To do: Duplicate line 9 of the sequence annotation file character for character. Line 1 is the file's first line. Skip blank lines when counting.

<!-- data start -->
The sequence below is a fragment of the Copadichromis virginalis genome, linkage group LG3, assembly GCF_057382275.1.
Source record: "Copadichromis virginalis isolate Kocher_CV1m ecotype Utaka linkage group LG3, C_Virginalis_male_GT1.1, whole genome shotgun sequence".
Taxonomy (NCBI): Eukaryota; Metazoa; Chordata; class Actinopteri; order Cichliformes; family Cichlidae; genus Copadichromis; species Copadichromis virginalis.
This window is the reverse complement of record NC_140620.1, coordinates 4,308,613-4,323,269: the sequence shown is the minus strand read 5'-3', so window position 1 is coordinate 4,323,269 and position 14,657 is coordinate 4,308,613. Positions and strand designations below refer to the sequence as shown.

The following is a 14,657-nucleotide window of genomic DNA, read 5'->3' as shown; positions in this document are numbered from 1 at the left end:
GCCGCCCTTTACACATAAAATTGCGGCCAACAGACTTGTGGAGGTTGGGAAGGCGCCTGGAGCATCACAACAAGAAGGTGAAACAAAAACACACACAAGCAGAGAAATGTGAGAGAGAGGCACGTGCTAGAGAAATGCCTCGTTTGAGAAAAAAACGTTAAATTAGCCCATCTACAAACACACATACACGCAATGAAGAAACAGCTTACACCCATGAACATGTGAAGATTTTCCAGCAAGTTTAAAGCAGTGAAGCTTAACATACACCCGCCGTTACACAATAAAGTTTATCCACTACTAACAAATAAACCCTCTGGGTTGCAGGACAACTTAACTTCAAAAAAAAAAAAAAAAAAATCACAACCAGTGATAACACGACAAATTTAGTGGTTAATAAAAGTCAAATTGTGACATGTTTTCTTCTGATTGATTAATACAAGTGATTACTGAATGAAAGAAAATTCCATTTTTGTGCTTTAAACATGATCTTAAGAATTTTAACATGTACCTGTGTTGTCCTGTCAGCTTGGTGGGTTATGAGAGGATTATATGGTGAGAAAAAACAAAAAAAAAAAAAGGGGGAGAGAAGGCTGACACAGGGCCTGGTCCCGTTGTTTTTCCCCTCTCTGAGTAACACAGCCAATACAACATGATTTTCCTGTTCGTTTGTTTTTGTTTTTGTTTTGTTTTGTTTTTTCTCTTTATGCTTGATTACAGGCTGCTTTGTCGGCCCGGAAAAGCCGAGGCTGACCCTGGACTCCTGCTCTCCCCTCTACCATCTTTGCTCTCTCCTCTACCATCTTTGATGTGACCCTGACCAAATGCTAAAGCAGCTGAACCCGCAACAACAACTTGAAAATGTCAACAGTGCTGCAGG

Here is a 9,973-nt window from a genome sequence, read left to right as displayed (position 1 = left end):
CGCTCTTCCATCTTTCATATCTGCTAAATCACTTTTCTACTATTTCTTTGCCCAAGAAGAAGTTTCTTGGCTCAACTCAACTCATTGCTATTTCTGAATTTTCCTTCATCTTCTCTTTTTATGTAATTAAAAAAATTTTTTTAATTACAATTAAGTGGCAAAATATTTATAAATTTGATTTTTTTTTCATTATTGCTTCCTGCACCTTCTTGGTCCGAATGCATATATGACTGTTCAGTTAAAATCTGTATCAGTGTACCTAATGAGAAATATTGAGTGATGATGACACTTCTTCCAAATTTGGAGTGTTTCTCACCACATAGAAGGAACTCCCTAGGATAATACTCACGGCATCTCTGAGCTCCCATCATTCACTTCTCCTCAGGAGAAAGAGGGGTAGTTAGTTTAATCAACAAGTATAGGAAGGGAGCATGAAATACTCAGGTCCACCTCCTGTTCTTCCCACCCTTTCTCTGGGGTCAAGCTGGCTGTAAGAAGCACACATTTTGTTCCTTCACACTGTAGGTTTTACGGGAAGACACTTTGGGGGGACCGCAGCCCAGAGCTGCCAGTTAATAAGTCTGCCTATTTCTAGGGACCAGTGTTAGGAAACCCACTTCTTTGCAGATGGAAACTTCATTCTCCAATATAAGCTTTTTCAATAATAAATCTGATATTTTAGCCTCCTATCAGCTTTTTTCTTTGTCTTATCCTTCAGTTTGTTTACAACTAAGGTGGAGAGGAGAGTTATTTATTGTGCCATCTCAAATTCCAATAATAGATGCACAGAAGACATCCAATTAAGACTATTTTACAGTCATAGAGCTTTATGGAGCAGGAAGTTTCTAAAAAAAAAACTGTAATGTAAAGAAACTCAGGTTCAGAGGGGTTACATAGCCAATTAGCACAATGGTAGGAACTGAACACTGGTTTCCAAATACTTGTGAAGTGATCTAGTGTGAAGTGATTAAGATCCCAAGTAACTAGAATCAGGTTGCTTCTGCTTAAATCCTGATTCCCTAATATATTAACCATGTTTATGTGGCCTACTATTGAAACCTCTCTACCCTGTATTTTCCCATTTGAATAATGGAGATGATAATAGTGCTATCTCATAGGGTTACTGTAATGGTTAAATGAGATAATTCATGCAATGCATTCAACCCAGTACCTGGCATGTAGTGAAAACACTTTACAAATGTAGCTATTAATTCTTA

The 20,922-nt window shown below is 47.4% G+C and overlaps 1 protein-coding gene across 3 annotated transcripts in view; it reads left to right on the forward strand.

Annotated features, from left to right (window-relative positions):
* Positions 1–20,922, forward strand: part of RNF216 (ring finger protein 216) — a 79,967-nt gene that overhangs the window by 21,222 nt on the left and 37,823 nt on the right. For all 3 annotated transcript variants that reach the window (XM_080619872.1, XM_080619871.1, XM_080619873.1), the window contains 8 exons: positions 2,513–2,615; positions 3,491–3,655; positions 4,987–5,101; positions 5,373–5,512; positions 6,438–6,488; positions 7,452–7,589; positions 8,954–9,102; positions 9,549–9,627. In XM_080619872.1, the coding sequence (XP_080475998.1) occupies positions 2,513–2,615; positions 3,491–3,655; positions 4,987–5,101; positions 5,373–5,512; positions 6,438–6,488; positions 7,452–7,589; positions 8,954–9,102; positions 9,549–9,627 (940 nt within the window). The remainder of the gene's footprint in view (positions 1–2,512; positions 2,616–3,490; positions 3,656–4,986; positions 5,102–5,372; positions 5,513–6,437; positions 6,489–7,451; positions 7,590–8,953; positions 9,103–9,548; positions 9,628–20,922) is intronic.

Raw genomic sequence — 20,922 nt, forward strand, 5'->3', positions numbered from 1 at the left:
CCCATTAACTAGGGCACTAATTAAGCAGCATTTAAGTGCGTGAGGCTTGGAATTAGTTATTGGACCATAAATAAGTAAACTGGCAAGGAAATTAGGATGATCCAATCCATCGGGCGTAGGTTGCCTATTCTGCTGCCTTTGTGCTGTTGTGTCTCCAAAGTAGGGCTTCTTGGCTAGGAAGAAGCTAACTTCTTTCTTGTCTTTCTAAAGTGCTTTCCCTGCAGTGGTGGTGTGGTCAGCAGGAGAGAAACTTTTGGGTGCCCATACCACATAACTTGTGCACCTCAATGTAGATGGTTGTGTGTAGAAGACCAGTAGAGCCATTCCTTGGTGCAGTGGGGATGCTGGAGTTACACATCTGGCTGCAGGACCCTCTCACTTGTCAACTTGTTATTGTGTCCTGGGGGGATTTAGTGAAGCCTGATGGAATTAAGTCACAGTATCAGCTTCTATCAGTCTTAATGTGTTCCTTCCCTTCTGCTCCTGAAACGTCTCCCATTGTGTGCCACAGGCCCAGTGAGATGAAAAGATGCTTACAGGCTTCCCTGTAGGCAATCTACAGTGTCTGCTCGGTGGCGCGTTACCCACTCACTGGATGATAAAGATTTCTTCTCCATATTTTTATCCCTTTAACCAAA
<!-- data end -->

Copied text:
The 20,922-nt window shown below is 47.4% G+C and overlaps 1 protein-coding gene across 3 annotated transcripts in view; it reads left to right on the forward strand.